Long Time, No See! Spring Break, Life and Reading

If you check my last update, you can see that it’s been almost a month since I last wrote here. The reasons are many, varied, and come from very different events in my life. But life means change, and living means getting used to these changes the best you can, with the help of your beloved ones (to whom I will forever be grateful!). So bear with me, because there is no better way than to read through everything in life, both good and bad :)

It’s a little tradition over here to discuss Spring Break, because right before I go on holidays in March I usually feel I need a break like a need breathing. Now that things are slowly going back on track – or off, but there’s change! – I plan on spending my deserved Spring Break peacefully reading, although I was just noticed today that some paperwork needs to be taken care of.

I am currently reading Luckiest Girl Alive by Jessica Knoll and I love it, but I can’t tell you more because it is the first book I am reviewing as a (semi?) professional reviewer for Los Angeles Review of Books, a place where people share my love for all things Foucault.

As usual, I have no idea what I will read next, but I have been so lucky as to have Irish crime writer Janey Casey send me two of the novels in her Maeve Kerrigan series. Talking about Ireland – a country to which I profess an irrational love – I finally bought a second-hand edition of Tana French’s In the Woods (Dublin Murder Squad #1). I have heard only wonderful things about her and her works, all by people whose taste and criteria I trust, so I am very excited to get to know her. And, I also finally bought Gone, Baby Gone by Denis Lehane, because a good friend of mine has been insisting on how much I would love the novel.

You have been writing a lot, so I will check all the posts on my Feedly, even though they are more than 100. I just don’t feel comfortable hitting the ‘Mark All as Read’ buttom, because I follow many of you on Twitter, and I have seen some very interesting reviews going around. I just need a good cup of coffee and a few days to read them all.

Because I’ve been away a long time, so I would love to hear what you’re reading and what you’re doing on Spring Break. Any reading planned?

Waterstones Killer Crime Festival

logo copia

Waterstones and Harper Collins are organising a very interesting event – both physical and online – for crime fiction fans, readers, authors and publishers. The Festival will take place on Friday, 13 March 2015 at 14:00 and Saturday, 14 March 2015 at 20:00 (GMT)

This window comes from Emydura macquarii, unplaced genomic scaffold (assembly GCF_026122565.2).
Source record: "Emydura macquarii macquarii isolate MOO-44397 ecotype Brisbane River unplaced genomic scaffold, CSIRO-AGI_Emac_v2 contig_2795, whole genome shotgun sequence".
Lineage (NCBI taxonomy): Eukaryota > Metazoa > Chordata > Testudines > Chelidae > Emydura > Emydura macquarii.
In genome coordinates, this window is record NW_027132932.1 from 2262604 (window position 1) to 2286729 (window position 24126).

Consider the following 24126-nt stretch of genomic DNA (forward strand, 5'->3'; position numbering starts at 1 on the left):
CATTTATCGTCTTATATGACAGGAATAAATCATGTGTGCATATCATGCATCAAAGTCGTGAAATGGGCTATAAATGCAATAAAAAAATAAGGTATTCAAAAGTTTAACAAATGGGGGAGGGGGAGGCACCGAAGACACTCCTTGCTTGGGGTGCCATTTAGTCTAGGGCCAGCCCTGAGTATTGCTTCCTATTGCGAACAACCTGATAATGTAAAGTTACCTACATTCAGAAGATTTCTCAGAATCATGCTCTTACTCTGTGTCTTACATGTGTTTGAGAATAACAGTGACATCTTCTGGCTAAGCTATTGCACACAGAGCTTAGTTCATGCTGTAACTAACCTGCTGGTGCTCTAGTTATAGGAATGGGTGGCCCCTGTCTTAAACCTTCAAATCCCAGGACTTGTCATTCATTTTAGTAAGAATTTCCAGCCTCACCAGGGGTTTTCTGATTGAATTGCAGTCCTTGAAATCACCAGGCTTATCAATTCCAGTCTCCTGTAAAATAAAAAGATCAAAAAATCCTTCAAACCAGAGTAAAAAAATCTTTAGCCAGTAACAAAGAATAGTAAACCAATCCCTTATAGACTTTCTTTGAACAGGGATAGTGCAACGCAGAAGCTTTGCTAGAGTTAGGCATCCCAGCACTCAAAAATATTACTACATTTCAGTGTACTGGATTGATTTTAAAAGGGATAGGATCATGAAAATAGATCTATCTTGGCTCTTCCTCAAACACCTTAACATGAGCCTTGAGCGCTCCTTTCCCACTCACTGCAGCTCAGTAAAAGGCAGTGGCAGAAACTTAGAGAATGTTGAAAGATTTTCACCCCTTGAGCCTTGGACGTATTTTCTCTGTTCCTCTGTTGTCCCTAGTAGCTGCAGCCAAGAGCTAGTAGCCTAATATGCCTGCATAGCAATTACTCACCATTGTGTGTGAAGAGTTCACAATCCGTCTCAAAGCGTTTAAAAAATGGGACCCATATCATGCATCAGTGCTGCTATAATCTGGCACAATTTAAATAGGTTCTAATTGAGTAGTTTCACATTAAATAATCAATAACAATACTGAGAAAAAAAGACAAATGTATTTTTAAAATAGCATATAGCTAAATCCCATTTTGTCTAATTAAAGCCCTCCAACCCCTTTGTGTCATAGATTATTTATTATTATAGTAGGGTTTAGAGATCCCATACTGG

Books & Reviews has been asked to participate as a blog, but I will keep you posted on upcoming surprises ;)

Meanwhile, you can find more information here.

Disclaimer by Renee Knight

I first heard about Disclaimer by Renee Knight as I usually do: on Twitter. Agent Felicity Blunt and publicist Alison Barrow started an amazing campaign: What if the book you are reading werte actually about you?

Disclaimer by Renee Knight - review

Pre-order from BookDepository

Catherine Ravenscroft is a middle-aged woman who, apparently, leads the most normal of lives. She has a husband and a child, she has a job that she loves, and she likes reading. Now that her child earns his own living, she has just moved to a new, smaller house with her husband. In the chaos that comes with moving, she finds herself reading, The Perfect Stranger, a book she does not remember buying, neither does her husband. Imagine her surprise when the story is actually hers, and only hers. No one, she thinks, knew anything about it. Until now…

The premise for Disclaimer is perfect, especially for book lovers. We usually find wisdom, solace, and many positive things on books, but what if those beloved books turned into our worst nightmare? However, I could not sympathise either with Catherine nor with her story. You all know I like reading about unlikable female characters, and Catherine had many features that would have made her an amazing main character. But there was something that did not work for me, even now, . Eventually, when the truth comes out, Catherine emerges as a strong, very wise woman, but this process is a journey, and that is what Disclaimer is about.

Because I do not want to spoil the mystery side of the book, I will not say anything more. This is just a disclaimer that Disclaimer is more a psychological portrait of Catherine than a fast paced mystery. Knight takes her time to weigh on motherhood, marriage, sex, and the many burdens that women face. What makes you a good mother? What makes you a good wife? What makes you a good lover? And most importantly, who gets the privilege to judge you? It was this side of the book – the one that explores the sudden transformation by which middle-aged, white, middle-class women become less reliable and less important than younger ones – that made me give the book three starts at Goodreads.

Disclaimer by Renee Knight comes out on 9th April 2015.